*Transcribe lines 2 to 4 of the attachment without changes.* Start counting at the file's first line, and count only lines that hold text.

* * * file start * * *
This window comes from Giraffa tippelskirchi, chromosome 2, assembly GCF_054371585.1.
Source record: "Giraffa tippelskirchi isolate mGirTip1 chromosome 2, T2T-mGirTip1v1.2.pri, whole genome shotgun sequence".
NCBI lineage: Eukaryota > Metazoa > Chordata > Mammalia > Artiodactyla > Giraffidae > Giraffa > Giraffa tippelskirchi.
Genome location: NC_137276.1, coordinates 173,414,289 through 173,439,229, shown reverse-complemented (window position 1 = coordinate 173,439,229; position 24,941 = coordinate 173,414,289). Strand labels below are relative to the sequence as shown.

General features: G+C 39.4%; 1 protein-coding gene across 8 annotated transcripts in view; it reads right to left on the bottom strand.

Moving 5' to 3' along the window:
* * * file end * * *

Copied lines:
Source record: "Giraffa tippelskirchi isolate mGirTip1 chromosome 2, T2T-mGirTip1v1.2.pri, whole genome shotgun sequence".
NCBI lineage: Eukaryota > Metazoa > Chordata > Mammalia > Artiodactyla > Giraffidae > Giraffa > Giraffa tippelskirchi.
Genome location: NC_137276.1, coordinates 173,414,289 through 173,439,229, shown reverse-complemented (window position 1 = coordinate 173,439,229; position 24,941 = coordinate 173,414,289). Strand labels below are relative to the sequence as shown.